CUT
Dr. Halo. Dr. Halo files are device-independent images. The image is stored in one file (.CUT) and the palette is stored in a separate file (PAL). If the image has no corresponding .PAL file, it is considered a grayscale image. Images are 8 bits per pixel.
EPS
Encapsulated PostScript. The image that you read from an EPS file can be a PostScript raster image, an embedded TIFF image, or an embedded WMF image. Postscript Raster images may be 1 or 8 bits per pixel. Embedded TIFF images may be 1, 4, 8, 16, 24, or 32 bits per pixel. Embedded WMF files are 24 bits per pixel.
EMF
Enhanced (Windows) Metafile. SmoothShow supports this format at 8 or 24 bits per pixel.
FPX
FlashPix. The FlashPix file format was developed through the combined efforts of Eastman Kodak Company, Microsoft Corporation, Hewlett-Packard Company, and Live Picture Inc. Images may contain 8 or 24 bits per pixel.
GIF
Graphics Interchange Format. GIF files may be 1, 2, 3, 4, 5, 6, 7 or 8 bits per pixel and use LZW compression.
IFF
Interchange File Format. These may be uncompressed or RLE compressed and may contain 1-8 or 24 bits per pixel.
IMG
GEM image monochrome (1 bit per pixel) format.
ITG
Intergraph RLE compressed. This is a monochrome bitmap format with 1 bit per pixel.
JBG
JBIG bi-tonal (black and white), grayscale, or color. SmoothShow supports the Adaptive Arithmetic Encoder, the Adaptive Template Block, the Typical Prediction Block, the Resolution Reduction Block, and the Deterministic Prediction Block. Image may contain 1, 2, 3, 4, 5, 6, 7, 8, 12, 16, 24, or 32 bits per pixel.
JPG
JPEG file format. There are a number of variations of this popular photographic format. SmoothShow supports Lossy JFIF (YUV 4:4:4, 4:2:2, and 4:1:1 color spacing, and YUV 4:0:0 grayscale), Lossless JFIF (8, 12, and 16-bit grayscale and 24-bit color spacing), Lossy JTIF (YUV 4:4:4, 4:2:2, and 4:1:1 color spacing, and YUV 4:0:0 for grayscale), Lossless JTIF (8, 12, and 16-bit grayscale and 24-bit color spacing), and Progressive JPEG (YUV 4:4:4, 4:2:2, and 4:1:1 color spacing, and YUV 4:0:0 for grayscale).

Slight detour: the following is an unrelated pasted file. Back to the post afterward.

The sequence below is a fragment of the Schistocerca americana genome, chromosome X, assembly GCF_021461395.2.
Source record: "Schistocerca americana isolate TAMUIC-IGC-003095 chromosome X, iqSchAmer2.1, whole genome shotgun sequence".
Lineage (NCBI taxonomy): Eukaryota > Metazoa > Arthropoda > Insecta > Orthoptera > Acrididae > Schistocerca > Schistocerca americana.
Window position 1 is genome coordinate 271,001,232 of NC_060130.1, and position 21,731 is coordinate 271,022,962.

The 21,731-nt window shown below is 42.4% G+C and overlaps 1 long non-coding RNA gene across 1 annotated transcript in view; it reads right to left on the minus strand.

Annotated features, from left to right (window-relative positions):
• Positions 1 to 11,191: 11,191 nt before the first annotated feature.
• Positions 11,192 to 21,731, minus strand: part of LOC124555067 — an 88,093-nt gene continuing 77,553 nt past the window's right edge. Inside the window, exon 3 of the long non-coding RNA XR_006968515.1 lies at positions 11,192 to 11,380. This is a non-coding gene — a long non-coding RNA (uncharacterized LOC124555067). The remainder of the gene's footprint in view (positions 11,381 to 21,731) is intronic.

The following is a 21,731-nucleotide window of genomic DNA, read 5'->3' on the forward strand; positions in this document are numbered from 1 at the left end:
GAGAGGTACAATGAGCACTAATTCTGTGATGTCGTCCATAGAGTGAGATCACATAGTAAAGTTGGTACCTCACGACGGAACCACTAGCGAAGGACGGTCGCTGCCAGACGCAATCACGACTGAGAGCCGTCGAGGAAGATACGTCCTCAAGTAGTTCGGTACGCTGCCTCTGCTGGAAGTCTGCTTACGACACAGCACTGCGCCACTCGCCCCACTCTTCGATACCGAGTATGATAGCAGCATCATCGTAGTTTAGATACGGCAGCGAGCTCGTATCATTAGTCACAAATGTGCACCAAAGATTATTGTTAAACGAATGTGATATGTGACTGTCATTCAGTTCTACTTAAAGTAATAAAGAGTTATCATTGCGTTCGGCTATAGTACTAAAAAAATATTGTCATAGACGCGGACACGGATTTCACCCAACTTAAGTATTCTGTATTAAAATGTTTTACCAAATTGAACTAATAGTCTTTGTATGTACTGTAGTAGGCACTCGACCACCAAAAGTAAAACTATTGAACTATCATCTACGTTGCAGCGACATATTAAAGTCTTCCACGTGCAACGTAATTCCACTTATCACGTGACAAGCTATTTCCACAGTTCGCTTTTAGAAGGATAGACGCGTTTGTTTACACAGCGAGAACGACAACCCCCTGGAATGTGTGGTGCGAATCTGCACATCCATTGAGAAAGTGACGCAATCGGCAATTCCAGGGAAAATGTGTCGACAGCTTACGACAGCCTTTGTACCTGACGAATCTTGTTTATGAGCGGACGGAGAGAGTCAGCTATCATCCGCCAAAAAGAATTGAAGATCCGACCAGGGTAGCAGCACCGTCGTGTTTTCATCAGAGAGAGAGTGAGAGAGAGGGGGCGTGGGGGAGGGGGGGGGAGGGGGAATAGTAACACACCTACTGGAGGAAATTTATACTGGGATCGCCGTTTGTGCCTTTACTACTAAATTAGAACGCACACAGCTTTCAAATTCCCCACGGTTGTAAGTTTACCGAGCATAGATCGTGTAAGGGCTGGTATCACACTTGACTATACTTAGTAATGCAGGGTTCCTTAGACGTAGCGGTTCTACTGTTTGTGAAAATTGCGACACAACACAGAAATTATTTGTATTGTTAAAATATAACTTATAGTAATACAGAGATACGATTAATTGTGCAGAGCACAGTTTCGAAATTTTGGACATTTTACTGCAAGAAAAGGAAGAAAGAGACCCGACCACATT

MAC
MacPaint monochrome (1 bit per pixel) format.
MSP
Microsoft Paint monochrome (1 bit per pixel) format.
PBM
Portable Bitmap monochrome (1 bit per pixel) format.
PCD
Kodak Photo CD. Photo CD images may contain 8 or 24 bits per pixel.
PCT
Macintosh Pict Format. SmoothShow converts this vector image format to a raster (bitmap) format and supports 1, 4, 8, and 24 bits per pixel.
PCX
ZSoft RLE compressed PCX. Images may contain 1, 4, 8, or 24 bits per pixel.
PGM
Portable Greymap grayscale 8 bit per pixel format.
PNG
Portable Network Graphics. This is a non-LZW compressed format containing 1, 4, 8, 16, 24, or 32 bits per pixel.
PPM
Portable Pixmap 24 bit per pixel format.
PSD
Adobe PhotoShop. SmoothShow supports PSD version 3.0 and above. Images may contain 1, 8 or 24 bits per pixel.
RAS
Sun Raster format. This is the native format for Sun UNIX workstations and may contain 1, 4, 8, 24, or 32 bits per pixel.
SGI
Silicon Graphics Image Format. SmoothShow supports SGI black and white, grayscale, and color formats containing 8, 24, or 32 bits per pixel.
TGA
Truevision TGA. SmoothShow supports all uncompressed and RLE compressed TGA file formats at 8, 16, 24, or 32 bits per pixel.
TIFF
Tagged Image File Format. SmoothShow supports uncompressed TIFF images at 24 bits per pixel. LZW compression is now supported as well.
XBM
XbitMap monochrome (1 bit per pixel) file format.
XPM
XpicMap X Windows PixMap format. These may be black and white, grayscale or color and contain 1, 8 or 24 bits per pixel.
XWD
X Windows Dump. These are X Windows native files with 1, 4, 8, 16, 24, or 32 bits per pixel.
WMF
Windows Metafile. SmoothShow supports this format at 8 or 24 bits per pixel.
WPG
WordPerfect Graphics. SmoothShow supports only the raster image versions of these files containing 1, 4, or 8 bits per pixel.